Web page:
There have been many challenges to retail over the years. And, you know, from the British based, highly capitalized companies that arrived in the 80s to the ready made suit before that and even before that, the department store. But this is of a completely different order. And Amazon is laying waste to the retailing scene around the world. Our booksellers like myself have had to deal with the presence of Amazon for a long time and were perfectly aware that it's not going away.
It's a question for society as to whether it should be regulated and whether there are any rights available for the third party sellers on the Amazon platforms. But that's a separate question. Yeah.
And for example, if people go into a bookstore, a traditional Irish bookstore, and it's one of the great pleasures in life is to browse in a bookstore. So you'll get people going in, they'll thumb your books, and then they'll go home and order online from Amazon, you know, the latest bestseller for, you know, 20 percent less.
Well, that's that's that's the sort of nightmare scenario. I think that our approach to book selling gives us a fair chance of avoiding the worst effects of the Amazon steamroller. It's a little more complicated than just being a showroom. And people think don't all think that way. Books Upstairs is the oldest independent bookshop in Dublin. We carry a large and very carefully chosen stock and our website books upstairs study is an extension and reflection of our social and bookselling values.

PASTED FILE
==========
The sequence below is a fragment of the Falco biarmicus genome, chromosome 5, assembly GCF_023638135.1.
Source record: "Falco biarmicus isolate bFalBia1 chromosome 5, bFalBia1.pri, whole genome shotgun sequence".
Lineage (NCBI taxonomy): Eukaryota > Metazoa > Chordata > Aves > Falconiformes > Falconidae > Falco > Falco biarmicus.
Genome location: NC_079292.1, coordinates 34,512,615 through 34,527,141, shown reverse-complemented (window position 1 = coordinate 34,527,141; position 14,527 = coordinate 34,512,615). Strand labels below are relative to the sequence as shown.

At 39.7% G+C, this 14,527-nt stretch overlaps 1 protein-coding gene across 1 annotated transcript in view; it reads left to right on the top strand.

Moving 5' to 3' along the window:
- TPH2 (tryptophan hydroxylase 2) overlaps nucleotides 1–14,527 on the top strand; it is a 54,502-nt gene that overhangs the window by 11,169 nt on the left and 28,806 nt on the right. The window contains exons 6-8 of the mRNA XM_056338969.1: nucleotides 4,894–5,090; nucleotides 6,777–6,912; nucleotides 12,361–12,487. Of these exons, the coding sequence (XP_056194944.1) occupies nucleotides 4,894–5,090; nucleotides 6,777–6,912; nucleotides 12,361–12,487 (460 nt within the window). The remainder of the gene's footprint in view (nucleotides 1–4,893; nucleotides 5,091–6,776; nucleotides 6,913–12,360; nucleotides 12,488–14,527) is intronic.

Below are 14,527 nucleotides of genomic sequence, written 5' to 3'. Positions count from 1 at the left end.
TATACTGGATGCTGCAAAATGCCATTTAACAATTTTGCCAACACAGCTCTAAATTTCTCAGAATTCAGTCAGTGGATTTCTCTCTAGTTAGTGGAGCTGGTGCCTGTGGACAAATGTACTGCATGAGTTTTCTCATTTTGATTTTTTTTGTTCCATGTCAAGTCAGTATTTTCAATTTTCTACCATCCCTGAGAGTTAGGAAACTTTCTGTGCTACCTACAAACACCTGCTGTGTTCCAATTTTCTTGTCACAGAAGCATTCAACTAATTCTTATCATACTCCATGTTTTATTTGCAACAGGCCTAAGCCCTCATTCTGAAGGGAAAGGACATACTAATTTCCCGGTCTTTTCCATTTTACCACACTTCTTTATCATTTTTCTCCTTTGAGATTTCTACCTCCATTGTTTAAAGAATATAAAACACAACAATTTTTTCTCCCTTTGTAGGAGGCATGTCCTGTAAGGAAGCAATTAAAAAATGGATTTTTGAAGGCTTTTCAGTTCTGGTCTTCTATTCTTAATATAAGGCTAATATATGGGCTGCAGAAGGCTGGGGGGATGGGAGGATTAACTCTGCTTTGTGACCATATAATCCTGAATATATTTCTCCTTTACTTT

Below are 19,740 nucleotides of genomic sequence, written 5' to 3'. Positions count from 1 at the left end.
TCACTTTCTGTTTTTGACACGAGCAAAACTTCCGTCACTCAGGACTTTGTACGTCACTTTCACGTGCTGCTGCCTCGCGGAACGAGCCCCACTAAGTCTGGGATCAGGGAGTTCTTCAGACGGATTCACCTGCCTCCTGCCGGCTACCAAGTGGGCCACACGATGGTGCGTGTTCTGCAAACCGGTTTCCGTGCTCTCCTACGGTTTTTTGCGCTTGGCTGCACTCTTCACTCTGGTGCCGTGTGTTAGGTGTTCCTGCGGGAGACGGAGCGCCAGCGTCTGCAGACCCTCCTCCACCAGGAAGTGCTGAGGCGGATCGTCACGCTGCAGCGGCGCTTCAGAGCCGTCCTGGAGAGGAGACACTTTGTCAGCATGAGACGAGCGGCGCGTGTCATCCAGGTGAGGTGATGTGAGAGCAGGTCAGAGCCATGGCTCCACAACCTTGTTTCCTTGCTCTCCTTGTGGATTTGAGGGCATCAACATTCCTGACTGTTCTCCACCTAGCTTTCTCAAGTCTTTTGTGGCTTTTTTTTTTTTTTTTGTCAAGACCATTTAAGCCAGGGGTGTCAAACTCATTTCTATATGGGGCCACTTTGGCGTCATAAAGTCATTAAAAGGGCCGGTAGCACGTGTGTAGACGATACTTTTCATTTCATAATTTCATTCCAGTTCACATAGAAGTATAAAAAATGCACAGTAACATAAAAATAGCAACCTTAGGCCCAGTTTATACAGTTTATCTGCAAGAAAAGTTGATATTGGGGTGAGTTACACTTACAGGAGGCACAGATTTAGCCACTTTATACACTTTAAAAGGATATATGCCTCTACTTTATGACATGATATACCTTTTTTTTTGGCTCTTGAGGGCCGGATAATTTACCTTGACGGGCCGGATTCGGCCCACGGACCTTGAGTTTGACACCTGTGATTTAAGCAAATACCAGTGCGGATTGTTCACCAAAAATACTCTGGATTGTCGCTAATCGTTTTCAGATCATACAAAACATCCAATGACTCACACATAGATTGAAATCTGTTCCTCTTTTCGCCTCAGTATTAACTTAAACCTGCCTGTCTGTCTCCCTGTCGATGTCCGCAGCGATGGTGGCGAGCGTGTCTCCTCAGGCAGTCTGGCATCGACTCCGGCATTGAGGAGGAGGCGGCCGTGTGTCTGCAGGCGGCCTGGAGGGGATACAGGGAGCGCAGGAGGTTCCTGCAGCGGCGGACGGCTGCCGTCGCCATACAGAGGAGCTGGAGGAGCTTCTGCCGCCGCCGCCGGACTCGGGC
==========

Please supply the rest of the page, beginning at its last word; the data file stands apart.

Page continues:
People like myself and my colleagues, we're integrated in the local culture. We're aware of the importance socialist interests that people have. We're aware of our arts, our history, our politics, and above all, our books. They're an important part of our daily lives. People like us and booksellers like us were of the, as it were, of the cultural soil. And that's simply impossible for a global behemoth like Amazon. Now, our experience is that people react positively to that and we are quite optimistic about our future.
One of the things, of course, is that Amazon, when they're flogging a book to you, it'll probably be something in the top 20 best sellers, you know, the latest thriller, the latest kookery tome, whatever it might be, they are not likely to have that book on nuclear physics that will have an audience of perhaps 10000 rather than 10 million.
It's the no, they won't have that. And they won't be selling that on price. They won't have the history of Stepaside and they won't have the local poet and they won't have the you know, the particular things that would be of of interest within our culture. And if they do have them or can get them from you through third party seller, they'll charge you for them so you can simply walk into a bookshop like ours and pick them up. And many people find that convenient.